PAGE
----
Trump Said Kids Won’t Spread the Coronavirus to Their Homes. He Doesn’t Know What He’s Talking About.

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President Trump pushed his desire to see schools reopen in his Wednesday evening coronavirus briefing, claiming that “a lot of people are saying” kids are unlikely to transmit the coronavirus to adults. Sorry, but the science—at least for now—isn’t saying that.

“They don’t transmit very easily,” Trump said when asked whether he was concerned that opening up schools would lead children to spread the virus to older family members. “They don’t catch it easily, they don’t bring it home easily, and if they do catch it, they get better fast.”

It’s certainly a consoling thought. But, as my colleague Jackie Mogensen recently reported, the science is still unclear. We do know, she wrote, that “children can become infected,” and it seems they tend to have milder symptoms than adults. But, she adds:

All this begs the question that’s crucial for schools in particular: If children show milder symptoms, does that mean they aren’t spreading the virus as much? That’s not totally understood, Zeichner says. “The likelihood of transmission depends on the amount of virus that somebody is producing, and the interaction of the person with the virus with the person who isn’t infected,” he says. “It is likely that children and adults with fewer symptoms may be producing less virus, which probably makes them less likely to transmit the infection.” But researchers are still investigating whether that’s the case.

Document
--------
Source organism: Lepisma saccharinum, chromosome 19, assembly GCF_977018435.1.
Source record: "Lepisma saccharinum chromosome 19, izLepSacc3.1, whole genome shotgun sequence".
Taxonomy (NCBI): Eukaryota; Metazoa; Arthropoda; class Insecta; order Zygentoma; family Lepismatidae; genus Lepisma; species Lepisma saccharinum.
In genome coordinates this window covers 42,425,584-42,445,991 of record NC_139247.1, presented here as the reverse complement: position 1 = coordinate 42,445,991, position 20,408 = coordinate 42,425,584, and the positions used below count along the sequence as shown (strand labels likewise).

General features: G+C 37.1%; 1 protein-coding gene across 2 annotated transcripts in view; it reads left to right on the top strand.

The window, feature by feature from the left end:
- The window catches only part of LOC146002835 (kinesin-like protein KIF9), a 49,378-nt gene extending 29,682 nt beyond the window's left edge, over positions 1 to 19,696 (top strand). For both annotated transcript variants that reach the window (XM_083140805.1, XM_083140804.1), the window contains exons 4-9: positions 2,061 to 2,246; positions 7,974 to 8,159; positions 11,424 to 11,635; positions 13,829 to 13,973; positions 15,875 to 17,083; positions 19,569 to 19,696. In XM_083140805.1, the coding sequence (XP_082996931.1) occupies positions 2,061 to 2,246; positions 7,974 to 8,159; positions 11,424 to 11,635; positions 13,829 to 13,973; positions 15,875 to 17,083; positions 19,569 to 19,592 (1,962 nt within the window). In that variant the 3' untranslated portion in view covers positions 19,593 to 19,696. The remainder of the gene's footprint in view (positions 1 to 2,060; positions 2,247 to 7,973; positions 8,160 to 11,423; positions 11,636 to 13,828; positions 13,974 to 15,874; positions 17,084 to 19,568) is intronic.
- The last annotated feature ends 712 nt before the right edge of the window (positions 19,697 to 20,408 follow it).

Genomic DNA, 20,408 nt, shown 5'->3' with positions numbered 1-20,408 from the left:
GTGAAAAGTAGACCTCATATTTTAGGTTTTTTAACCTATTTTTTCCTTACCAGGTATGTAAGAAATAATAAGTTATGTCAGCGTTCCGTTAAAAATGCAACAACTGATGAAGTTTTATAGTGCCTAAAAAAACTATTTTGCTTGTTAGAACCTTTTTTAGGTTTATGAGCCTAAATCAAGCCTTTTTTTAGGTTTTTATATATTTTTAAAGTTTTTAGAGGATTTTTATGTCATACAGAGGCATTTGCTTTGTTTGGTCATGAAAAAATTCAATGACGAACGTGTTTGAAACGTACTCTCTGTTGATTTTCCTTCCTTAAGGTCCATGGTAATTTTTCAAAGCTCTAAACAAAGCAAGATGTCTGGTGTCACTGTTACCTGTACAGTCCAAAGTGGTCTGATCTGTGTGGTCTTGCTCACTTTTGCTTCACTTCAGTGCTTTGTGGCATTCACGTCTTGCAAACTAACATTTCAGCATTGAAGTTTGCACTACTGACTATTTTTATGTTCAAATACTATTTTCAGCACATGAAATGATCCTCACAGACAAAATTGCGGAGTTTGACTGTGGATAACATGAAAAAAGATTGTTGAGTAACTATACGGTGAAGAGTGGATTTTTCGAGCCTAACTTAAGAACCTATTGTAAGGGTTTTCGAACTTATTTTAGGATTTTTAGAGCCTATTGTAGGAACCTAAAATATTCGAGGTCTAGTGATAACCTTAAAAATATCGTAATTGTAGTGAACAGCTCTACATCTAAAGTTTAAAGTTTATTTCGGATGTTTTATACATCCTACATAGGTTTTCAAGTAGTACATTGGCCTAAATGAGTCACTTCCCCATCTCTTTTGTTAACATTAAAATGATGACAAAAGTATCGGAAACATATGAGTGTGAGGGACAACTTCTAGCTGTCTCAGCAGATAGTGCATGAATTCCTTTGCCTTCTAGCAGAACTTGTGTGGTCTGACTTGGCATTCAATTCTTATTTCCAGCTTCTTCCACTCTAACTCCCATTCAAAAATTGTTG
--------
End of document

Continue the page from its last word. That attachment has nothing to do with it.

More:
And even those investigations are thorny. As our other colleague Kiera Butler wrote earlier this week, we can’t even be sure that the incubation period—the time between exposure to the virus and onset of symptoms—for kids is the same as that of adults.

Since there’s no consensus about whether children are less likely to transmit the virus to adults, there’s no consensus among public health experts about whether schools should reopen their doors to students. But that hasn’t stopped Trump from handing off the responsibility for reopening schools to local leaders while blindly hoping that the science works out. That always goes so well.

As a bonus, Trump proclaimed at the end of the briefing that he has “done more for Black Americans than anybody, with the possible exception of Abraham Lincoln.” There does seem to be a clear consensus on that one.

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You just sent an incredible message: that quality journalism doesn't have to answer to advertisers, billionaires, or hedge funds; that newsrooms can eke out an existence thanks primarily to the generosity of its readers. That's so powerful. Especially during what's been called a "media extinction event" when those looking to make a profit from the news pull back, the Mother Jones community steps in.

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